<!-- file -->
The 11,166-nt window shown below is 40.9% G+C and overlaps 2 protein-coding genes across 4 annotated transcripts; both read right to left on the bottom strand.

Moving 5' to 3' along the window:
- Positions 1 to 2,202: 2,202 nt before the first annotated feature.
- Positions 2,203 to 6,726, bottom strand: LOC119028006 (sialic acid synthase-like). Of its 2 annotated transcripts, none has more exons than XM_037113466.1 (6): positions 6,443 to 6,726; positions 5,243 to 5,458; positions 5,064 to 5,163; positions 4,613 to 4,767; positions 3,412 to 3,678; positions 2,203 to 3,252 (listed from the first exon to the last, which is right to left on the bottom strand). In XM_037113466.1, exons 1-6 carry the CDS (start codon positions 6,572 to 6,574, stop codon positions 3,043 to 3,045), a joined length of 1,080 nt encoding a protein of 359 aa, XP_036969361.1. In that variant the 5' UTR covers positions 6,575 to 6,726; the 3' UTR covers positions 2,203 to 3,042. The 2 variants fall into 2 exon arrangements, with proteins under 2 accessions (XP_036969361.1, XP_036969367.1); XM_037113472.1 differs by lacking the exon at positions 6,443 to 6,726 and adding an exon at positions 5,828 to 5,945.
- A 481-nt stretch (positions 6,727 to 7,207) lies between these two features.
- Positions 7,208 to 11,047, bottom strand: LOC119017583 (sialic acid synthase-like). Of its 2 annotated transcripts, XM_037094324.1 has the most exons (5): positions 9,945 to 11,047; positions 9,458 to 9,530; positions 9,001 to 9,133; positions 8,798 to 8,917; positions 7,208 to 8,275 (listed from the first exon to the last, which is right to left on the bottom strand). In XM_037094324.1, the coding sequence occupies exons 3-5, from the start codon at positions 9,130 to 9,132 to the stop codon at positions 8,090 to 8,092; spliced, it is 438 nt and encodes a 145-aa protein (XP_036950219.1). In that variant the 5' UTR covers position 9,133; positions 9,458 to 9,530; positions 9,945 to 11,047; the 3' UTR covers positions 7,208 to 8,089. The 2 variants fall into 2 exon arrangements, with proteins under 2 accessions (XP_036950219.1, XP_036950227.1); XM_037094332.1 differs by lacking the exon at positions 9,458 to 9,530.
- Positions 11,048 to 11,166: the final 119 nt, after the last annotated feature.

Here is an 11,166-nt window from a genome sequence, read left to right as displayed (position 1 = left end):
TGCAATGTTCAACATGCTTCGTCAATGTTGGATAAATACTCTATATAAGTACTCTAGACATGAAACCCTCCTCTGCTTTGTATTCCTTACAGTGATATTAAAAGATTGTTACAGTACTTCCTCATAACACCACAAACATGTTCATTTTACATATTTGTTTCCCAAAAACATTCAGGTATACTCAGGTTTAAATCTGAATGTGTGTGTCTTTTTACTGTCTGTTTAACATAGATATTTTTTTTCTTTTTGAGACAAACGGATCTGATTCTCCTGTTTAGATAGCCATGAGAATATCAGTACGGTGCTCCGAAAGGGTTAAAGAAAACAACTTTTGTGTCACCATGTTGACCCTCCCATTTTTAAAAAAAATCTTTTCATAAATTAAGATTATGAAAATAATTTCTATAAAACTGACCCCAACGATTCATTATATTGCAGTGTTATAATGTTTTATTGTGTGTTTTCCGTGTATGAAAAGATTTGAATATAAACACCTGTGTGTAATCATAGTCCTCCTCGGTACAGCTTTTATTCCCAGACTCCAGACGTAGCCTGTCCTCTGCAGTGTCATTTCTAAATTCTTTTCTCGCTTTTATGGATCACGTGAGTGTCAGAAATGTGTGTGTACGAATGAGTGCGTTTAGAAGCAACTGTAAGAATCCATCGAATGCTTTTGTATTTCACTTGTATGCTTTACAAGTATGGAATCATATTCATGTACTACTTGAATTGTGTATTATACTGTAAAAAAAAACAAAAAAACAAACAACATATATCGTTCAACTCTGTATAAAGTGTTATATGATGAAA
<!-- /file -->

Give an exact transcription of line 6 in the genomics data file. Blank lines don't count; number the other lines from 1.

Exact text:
- Positions 7,208 to 11,047, bottom strand: LOC119017583 (sialic acid synthase-like). Of its 2 annotated transcripts, XM_037094324.1 has the most exons (5): positions 9,945 to 11,047; positions 9,458 to 9,530; positions 9,001 to 9,133; positions 8,798 to 8,917; positions 7,208 to 8,275 (listed from the first exon to the last, which is right to left on the bottom strand). In XM_037094324.1, the coding sequence occupies exons 3-5, from the start codon at positions 9,130 to 9,132 to the stop codon at positions 8,090 to 8,092; spliced, it is 438 nt and encodes a 145-aa protein (XP_036950219.1). In that variant the 5' UTR covers position 9,133; positions 9,458 to 9,530; positions 9,945 to 11,047; the 3' UTR covers positions 7,208 to 8,089. The 2 variants fall into 2 exon arrangements, with proteins under 2 accessions (XP_036950219.1, XP_036950227.1); XM_037094332.1 differs by lacking the exon at positions 9,458 to 9,530.